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Rabana case: Khama’s word vital

Publishing Date : 24 August, 2015

Author : TEFO PHEAGE

Ngakaagae says Sechele is conflicted in the case


It is an uphill battle for the Directorate of Public Prosecution (DPP) and Attorney General in the renewed pursuit of former Botswana Housing Corporation (BHC) deputy director, and fugitive, Gaolekwe Rabana. Rabana was charged for tender bribes.


Rabana fled Botswana almost 13 years ago whilst facing corruption charges in connection with the awarding of tenders for construction of BHC houses in Block 5. Charges against him are that he had accepted bribes in order for the tender to construct houses in Block 5 to be awarded to a construction company that did not qualify for the bid.

The State alleged that, in return for that, Rabana was given air tickets for him and his family to fly to Europe and America as well as money for accommodation in luxury hotels. He fled the country when the state was left with only two witnesses to call.


The Directorate on Corruption and Economic Crime then set out to find him and finally traced him to Johannesburg where he is reported to be residing with his family. After he was located, he refused to return to Botswana to face trial and this led to his extradition trial.


Gaborone attorney, Kgosiitsile Ngakaagae, who is representing Rabana challenges the extradition and wants to nullify the case. He has advised that the prosecution does not have, or has ceased to have legal basis.

According to court papers submitted at the Francistown High Court recently, Ngakaagae, through his client argues that, Director of Public Prosecutions, Leornard Sechele who was the presiding magistrate cannot be the judge in his own case.


According to the documents, Rabana is seeking relief from the case on the grounds that the Sechele is now pursuing him and on the other hand in charge of his prosecution and therefore is conflicted. “Sechele was and remains, for all intents and purposes, the presiding magistrate.

All the seventeen witnesses called in that trial testified before him as the presiding officer. Before he assumed other career interests he was a judicial officer in particular a Chief magistrate. The trial, including all seventeen witnesses was concluded before and is pending before him,” he said.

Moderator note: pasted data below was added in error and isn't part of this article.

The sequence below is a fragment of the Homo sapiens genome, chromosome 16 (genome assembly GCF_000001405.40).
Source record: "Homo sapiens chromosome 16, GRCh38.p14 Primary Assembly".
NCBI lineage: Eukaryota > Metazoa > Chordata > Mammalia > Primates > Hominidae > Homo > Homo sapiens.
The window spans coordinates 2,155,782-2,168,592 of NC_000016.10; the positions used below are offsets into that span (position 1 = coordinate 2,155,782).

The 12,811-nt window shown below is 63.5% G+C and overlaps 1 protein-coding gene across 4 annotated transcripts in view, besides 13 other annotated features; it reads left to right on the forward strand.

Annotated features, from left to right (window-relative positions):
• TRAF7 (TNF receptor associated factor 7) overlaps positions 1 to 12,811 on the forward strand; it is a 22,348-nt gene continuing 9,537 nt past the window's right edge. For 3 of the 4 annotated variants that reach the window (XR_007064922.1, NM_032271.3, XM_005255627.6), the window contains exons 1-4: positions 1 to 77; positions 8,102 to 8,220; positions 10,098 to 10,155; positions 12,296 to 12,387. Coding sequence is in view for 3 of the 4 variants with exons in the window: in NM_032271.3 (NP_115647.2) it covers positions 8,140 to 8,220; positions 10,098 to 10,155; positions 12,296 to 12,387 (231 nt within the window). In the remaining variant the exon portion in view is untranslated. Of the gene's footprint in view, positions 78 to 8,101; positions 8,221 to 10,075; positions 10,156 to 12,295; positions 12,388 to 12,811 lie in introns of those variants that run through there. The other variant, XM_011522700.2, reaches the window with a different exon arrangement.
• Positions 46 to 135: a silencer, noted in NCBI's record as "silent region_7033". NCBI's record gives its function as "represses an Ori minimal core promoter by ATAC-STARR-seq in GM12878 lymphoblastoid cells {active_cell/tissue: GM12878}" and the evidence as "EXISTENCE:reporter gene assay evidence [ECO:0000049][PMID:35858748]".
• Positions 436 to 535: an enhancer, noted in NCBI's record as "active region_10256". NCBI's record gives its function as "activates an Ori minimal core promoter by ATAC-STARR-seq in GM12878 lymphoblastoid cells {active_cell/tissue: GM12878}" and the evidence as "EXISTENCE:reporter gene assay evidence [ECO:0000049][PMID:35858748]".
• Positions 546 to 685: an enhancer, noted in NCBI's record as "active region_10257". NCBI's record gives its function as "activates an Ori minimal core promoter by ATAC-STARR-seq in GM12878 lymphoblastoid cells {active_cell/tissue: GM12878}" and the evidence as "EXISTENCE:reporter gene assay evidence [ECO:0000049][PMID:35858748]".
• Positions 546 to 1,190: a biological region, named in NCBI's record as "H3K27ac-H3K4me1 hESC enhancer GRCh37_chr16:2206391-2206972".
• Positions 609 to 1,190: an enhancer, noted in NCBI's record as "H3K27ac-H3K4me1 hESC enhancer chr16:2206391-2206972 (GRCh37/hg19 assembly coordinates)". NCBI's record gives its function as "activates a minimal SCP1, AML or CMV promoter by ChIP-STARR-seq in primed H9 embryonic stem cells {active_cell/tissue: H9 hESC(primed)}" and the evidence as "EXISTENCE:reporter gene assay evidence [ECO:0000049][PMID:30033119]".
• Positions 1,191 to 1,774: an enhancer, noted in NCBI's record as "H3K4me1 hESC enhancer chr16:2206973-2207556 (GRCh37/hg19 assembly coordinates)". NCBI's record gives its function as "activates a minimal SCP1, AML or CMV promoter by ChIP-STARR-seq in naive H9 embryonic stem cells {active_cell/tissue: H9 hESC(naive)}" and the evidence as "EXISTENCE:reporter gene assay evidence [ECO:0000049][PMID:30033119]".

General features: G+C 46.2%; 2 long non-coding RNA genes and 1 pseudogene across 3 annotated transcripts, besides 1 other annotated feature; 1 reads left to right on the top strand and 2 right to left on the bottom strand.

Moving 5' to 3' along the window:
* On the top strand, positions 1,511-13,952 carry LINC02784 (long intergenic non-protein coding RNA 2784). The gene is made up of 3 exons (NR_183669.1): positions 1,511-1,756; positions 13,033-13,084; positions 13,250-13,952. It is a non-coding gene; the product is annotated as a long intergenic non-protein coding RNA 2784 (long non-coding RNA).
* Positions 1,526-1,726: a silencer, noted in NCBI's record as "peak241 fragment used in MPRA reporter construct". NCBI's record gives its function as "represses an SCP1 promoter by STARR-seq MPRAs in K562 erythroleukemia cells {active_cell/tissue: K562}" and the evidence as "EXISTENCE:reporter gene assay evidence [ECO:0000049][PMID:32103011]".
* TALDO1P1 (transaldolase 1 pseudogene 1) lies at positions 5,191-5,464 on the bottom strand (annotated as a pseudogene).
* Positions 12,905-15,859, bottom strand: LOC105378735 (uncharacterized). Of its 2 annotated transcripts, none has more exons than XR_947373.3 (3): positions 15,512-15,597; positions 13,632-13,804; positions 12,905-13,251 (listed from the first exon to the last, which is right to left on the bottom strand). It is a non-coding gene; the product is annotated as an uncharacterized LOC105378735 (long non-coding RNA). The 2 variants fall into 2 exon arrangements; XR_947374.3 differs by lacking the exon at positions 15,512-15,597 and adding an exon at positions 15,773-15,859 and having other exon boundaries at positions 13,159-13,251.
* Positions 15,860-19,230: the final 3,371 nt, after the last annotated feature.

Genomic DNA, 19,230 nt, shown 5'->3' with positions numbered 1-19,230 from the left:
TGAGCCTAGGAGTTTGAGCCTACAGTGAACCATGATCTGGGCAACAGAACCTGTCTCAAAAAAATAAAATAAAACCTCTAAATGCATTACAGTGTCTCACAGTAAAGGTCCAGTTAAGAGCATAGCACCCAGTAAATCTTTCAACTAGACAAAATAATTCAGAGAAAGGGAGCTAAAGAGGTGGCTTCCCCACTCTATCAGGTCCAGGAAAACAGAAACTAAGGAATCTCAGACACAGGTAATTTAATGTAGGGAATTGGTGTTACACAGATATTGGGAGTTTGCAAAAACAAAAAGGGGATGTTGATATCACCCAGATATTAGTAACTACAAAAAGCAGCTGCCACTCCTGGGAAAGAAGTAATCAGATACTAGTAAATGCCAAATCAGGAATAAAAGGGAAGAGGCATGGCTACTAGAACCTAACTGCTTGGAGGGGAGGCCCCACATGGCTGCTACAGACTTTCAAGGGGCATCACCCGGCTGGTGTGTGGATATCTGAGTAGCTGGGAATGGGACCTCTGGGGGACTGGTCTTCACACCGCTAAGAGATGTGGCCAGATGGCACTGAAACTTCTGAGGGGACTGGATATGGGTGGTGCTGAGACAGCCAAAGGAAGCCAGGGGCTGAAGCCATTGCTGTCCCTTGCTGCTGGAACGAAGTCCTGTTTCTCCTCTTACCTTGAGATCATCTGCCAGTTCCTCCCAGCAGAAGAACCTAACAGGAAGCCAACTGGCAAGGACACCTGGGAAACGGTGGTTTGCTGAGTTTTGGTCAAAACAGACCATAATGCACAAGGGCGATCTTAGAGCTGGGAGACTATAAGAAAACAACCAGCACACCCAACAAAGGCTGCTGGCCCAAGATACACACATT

Furthermore, “That means that his Excellency the President will have to appoint him as such. Essentially he will have to take leave from DPP office or quit his job as such so as to be able to try Rabana and take the matter to its logical Conclusion,” argues the lawyer.


They further argue that alternatively, Sechele would have to wait for his contract to expire and then shift roles from being the prosecutor to a magistrate, if he is appointed as such.


“The unfairness of the aforementioned inevitable scenario is self-evident. One cannot fairly be a judge in their own case or in a case they are prosecuting or have prosecuted or have been involved in some way in a prosecutorial capacity,” argues Ngakaagae and his client. This they say is for the reasons that a prosecution must take some particular views about a suspect or an accused person even if on a prima facie basis.


“While a Magistrate, Sechele only had access to what was placed before him within the context of the judicial proceedings but now he has access to everything, admissible or inadmissible that forms part of the prosecution docket. His position has compromised him gravely and irremediably,” the applicants change.


According to the documents, Sechele is no longer legally competent to return to his former function to adjudicate over the matter saying the two offices are irreconcilable. “Given that the proceedings are no longer competent it is imperative that the record of proceedings be set aside,” they argued.


Rabana and his lawyer further challenge the legality of the case, citing section 26 of the Criminal Procedure and Evidence Act that states that the right of prosecution for any other offence except murder is barred by 20 years.

“The situation is exacerbated by the fact that it is now many years since trial started and since the last witness ceased to testify. The court’s recollection of the verbatim narrative of the witness has surely since faded,” Rabana stated.


The then Gaborone Chief Magistrate and now Director of the DPP, Sechele, presided over the matter whilst current Lobatse High Court Judge, Leatile Dambe, prosecuted. The trial suffered setbacks around 2001 when both the prosecutor and presiding officer went for studies overseas.

The case had to wait for their return before it could continue, hence the mix up. The case began in 1991 but was registered in 1995 and commenced in 2002 and faced challenges when it was nearing its end.

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